Artwork – Bengal Cat. Daniel Smith Watercolor on Hahnemühle Cold Pressed Watercolor Postcard. Brushes: Princeton Neptune Quill Size 4 and Princeton Velvetouch Round Size 8.
Doodlewash Prompt: Brownie Points
I used the grid method to draw this. Not sure why, because the shapes are fairly easy. I have postcards with grids drawn on them and I place these on a lightbox. Then I put my blank postcard on top of the grid card.
Art Tutor has a free Grid Drawing Tool where you can pull your photos in, do some editing if you like, and then apply a grid to it. You have a choice of 20 grid sizes – so you can use a guide with large grids or teeny tiny grids or anywhere in between. I’ve found there I normally use 3, 5, or 7, so my postcards grids are the same size as those.
This program is really handy-dandy. You can crop, rotate and adjust saturation, brightness and contrast. You can use one or all of the features and download whatever you’ve done at any point.
I pull up the grid that most closely matches my postcard grid and draw. Note that I am NOT tracing the photo – I’m using the lightbox so I don’t have to draw a grid on my artwork.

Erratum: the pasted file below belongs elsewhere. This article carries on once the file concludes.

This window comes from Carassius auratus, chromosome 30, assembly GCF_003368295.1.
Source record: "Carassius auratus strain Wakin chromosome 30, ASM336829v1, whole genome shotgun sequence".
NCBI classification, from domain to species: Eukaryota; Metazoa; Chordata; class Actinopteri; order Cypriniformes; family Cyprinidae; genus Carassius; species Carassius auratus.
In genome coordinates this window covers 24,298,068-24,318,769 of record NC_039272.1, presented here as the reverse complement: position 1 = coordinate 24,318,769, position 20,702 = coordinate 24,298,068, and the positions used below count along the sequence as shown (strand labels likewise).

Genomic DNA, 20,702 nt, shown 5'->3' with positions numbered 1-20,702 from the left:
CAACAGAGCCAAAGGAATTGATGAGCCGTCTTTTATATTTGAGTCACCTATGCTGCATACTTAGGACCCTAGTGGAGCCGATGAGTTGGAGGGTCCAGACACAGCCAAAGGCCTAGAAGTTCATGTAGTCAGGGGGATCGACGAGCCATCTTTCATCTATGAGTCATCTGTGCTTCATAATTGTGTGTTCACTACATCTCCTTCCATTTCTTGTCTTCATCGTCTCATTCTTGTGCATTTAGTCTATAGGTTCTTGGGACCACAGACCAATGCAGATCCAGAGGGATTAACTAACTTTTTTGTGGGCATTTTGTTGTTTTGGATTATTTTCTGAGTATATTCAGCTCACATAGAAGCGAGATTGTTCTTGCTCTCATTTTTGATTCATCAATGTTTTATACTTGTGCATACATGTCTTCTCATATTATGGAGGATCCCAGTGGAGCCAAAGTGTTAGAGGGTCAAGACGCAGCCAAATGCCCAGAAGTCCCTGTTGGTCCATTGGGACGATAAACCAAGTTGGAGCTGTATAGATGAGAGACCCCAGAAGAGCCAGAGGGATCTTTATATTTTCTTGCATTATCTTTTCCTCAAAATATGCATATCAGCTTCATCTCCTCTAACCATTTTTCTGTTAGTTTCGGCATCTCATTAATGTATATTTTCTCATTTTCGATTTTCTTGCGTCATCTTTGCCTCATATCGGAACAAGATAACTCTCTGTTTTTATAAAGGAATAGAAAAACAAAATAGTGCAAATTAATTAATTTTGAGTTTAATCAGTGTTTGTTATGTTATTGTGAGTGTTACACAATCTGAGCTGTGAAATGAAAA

What drew me to this photo was the softness of the cat. I wanted to keep that softness so I decided to skip my usual pen drawing and use negative painting instead.
Often, with my negative paintings, I just throw paint at the paper and pick out a shape. This time I wanted a specific shape, hence the pencil drawing. I really didn’t need to make my pencil drawing so involved, but no harm done.
I used my Daniel Smith Ultimate Mixing pan set. With my quill brush, I wet all the area around the cat and dropped in Buff Titanium, then Quinacridone Gold and then Goethite. Goethite granualates (gets that pebbly look) so it added a little texture to the background, as well as a touch more brown. I used a watery touch of Jane’s Grey for the shadow.
Notice that I didn’t worry too much whether the color got inside the cat. It’s a pretty loose style, so it doesn’t matter too much.
At this point, I let everything dry.
With as much water as I had used, the postcard curled a little. I gently folded it back so it would lie flat.
For the cat, I started with the buff Titanium again, covering most of him, but leaving the lightest areas the color of the paper.
For the points (the face, spots and stripes), I alternated between Raw Umber and Jane’s Grey, using watery mixes throughout. The cat isn’t very dark, so I didn’t want intense color.
Once this dried, I used a mix of the two colors in the darkest areas, such as the ears and face. For the last, I added a watery swipe of Quin Gold, to a little brightness and to tie the cat to the background.
Wanna buy some of these cool toys?
Hahnemühle Cold Press Watercolor Postcards (review).